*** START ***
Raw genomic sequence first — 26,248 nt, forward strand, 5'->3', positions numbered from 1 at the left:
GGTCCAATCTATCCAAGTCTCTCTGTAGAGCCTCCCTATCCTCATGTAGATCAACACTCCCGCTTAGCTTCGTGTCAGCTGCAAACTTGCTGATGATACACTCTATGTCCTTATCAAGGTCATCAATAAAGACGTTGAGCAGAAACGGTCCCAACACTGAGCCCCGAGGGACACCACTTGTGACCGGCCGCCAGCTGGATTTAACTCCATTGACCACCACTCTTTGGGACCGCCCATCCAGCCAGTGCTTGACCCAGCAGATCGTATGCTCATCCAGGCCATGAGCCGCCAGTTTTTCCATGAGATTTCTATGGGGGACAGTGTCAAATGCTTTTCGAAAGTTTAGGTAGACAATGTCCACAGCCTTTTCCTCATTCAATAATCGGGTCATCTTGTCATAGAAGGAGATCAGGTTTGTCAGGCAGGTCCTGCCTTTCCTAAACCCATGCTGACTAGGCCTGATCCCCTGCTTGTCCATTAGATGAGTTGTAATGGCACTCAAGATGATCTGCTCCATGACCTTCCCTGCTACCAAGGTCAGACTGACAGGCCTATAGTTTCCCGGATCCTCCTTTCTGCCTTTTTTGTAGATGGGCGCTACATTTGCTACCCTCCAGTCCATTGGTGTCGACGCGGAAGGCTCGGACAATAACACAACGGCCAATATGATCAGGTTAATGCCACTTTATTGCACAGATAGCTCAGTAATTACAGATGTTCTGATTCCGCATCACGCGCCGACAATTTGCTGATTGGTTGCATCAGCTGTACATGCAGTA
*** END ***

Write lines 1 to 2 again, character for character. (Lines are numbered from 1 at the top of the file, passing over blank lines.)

Raw genomic sequence first — 26,248 nt, forward strand, 5'->3', positions numbered from 1 at the left:
GGTCCAATCTATCCAAGTCTCTCTGTAGAGCCTCCCTATCCTCATGTAGATCAACACTCCCGCTTAGCTTCGTGTCAGCTGCAAACTTGCTGATGATACACTCTATGTCCTTATCAAGGTCATCAATAAAGACGTTGAGCAGAAACGGTCCCAACACTGAGCCCCGAGGGACACCACTTGTGACCGGCCGCCAGCTGGATTTAACTCCATTGACCACCACTCTTTGGGACCGCCCATCCAGCCAGTGCTTGACCCAGCAGATCGTATGCTCATCCAGGCCATGAGCCGCCAGTTTTTCCATGAGATTTCTATGGGGGACAGTGTCAAATGCTTTTCGAAAGTTTAGGTAGACAATGTCCACAGCCTTTTCCTCATTCAATAATCGGGTCATCTTGTCATAGAAGGAGATCAGGTTTGTCAGGCAGGTCCTGCCTTTCCTAAACCCATGCTGACTAGGCCTGATCCCCTGCTTGTCCATTAGATGAGTTGTAATGGCACTCAAGATGATCTGCTCCATGACCTTCCCTGCTACCAAGGTCAGACTGACAGGCCTATAGTTTCCCGGATCCTCCTTTCTGCCTTTTTTGTAGATGGGCGCTACATTTGCTACCCTCCAGTCCATTGGTGTCGACGCGGAAGGCTCGGACAATAACACAACGGCCAATATGATCAGGTTAATGCCACTTTATTGCACAGATAGCTCAGTAATTACAGATGTTCTGATTCCGCATCACGCGCCGACAATTTGCTGATTGGTTGCATCAGCTGTACATGCAGTA